Executive salaries trending upwards

16/04/2008 - 22:00

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The salaries of Western Australia’s academic leaders continue to move around, often appearing to have little to link them to the past year’s financial performance of their organisation.

The salaries of Western Australia’s academic leaders continue to move around, often appearing to have little to link them to the past year’s financial performance of their organisation.

Leading the pack among the local public universities is Murdoch University vice-chancellor John Yovich, whose remuneration package hit $743,000 for the year ending December 31 2007.

That is up about 10 per cent on the $675,000 paid in the previous year year and makes him WA’s highest paid vice-chancellor for the third year running.

Based on the highest paid salaries at other universities, his package has only been eclipsed by former Edith Cowan University vice-chancellor Millicent Poole, who earned $795,000 in 2005, a number likely to have been inflated by retirement benefits.

University of WA, headed by Professor Alan Robson, had the next highest paid executive in 2007 at $615,000.

The salary package is almost 11 per cent higher than UWA’s top payment in 2006 of $555,000 and represents a steady climb from $485,000 in 2005.

Curtin University of Technology vice-chancellor Professor Jeanette Hacket received $485,000 last year, her first full year in the job, having been appointed in August 2006 after six months acting in the role. In 2006, Professor Hacket earned $335,000.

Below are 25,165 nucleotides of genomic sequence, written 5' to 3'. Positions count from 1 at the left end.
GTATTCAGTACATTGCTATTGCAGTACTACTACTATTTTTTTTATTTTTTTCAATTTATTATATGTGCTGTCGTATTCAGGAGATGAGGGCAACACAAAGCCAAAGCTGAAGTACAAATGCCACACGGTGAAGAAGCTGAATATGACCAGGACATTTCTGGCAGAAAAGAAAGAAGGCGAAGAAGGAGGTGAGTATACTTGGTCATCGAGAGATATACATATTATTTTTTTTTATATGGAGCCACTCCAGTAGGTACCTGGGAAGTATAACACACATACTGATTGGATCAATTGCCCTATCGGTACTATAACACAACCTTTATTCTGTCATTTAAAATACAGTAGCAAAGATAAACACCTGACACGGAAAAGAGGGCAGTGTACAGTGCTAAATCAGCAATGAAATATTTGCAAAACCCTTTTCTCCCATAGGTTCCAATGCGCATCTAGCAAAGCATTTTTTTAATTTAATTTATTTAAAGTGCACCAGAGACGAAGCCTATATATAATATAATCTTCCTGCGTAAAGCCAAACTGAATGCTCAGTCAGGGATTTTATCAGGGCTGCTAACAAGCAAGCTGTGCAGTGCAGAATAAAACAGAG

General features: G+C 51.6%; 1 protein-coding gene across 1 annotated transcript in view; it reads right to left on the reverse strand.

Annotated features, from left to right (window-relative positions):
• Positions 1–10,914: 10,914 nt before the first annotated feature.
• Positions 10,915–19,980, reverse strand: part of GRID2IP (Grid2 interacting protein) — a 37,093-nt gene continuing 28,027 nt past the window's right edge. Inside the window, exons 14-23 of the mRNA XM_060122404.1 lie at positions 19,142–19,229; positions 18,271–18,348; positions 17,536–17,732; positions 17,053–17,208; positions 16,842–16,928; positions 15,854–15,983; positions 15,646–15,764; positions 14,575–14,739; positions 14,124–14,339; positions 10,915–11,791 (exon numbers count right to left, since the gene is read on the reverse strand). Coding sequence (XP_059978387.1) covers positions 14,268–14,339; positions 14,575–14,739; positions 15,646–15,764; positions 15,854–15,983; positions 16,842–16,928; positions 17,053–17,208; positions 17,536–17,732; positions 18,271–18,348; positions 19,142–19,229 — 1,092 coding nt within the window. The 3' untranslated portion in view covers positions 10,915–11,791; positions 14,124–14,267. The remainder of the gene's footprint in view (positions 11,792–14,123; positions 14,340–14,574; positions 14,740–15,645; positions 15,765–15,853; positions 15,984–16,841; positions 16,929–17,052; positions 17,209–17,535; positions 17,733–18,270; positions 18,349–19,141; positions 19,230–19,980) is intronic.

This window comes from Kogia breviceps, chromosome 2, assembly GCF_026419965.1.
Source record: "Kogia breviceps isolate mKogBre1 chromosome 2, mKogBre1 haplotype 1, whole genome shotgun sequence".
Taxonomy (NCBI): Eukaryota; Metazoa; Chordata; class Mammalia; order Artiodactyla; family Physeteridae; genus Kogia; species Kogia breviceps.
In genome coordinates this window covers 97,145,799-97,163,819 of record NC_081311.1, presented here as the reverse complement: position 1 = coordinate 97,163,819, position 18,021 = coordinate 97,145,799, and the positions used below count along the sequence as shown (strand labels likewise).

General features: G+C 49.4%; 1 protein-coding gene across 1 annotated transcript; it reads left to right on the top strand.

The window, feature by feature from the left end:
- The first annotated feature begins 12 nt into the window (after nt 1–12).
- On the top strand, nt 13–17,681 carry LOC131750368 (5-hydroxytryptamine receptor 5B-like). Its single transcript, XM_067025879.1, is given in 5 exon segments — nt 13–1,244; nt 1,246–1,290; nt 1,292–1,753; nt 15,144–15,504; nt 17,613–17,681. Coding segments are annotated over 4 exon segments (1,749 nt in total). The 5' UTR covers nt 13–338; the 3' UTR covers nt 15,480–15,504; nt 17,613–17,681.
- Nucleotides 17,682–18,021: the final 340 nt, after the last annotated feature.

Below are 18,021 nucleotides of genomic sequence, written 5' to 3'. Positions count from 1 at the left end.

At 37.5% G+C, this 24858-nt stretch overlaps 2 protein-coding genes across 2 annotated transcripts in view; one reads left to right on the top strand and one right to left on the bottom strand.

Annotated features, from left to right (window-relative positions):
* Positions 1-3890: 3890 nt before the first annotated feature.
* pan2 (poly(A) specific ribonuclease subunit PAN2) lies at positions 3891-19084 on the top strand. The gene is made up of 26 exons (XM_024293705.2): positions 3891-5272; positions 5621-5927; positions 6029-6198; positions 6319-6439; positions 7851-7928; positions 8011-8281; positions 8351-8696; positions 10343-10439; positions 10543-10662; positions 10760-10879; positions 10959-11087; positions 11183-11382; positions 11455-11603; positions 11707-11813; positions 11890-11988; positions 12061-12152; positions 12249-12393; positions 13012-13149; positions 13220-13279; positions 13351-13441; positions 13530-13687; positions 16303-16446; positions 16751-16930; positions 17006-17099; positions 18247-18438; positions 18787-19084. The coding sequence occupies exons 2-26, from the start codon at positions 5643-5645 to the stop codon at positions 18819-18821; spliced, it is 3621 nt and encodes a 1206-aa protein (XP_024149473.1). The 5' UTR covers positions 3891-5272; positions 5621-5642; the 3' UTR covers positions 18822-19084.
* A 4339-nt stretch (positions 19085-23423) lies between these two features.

Edith Cowan University vice-chancellor Professor Kerry Cox earned $465,000 last year, 24 per cent above the comparative $375,000 in the previous year, when he replaced Professor Poole in March 2006.

In general, staff costs did not rise at the same level as vice-chancellor salaries, although the short-term tenancy of professors Hacket and Cox meant it was difficult to make a clear comparison.

Murdoch employee benefits and on costs rose a little more than 7 per cent to $128.3 million.

At UWA, staff costs were up about 4 per cent to $352.4 million, while at Curtin employee benefits were up 9.6 per cent to $274.3 million. ECU’s employee-related expenses fell more than 4 per cent to $141.3 million, from $147.5 million.

At ECU and Murdoch, staff costs are split almost equally between academic and non-academic staff, with academia having the slightest of edges.

In comparison, both UWA and Curtin were more clear cut in their staff mix, having higher costs on the academic side of the equation with an almost 55-45 split in both cases favouring the academics.

Curtin spends $23 million more on academic staff, while UWA spends around $31 million more on academic staff.

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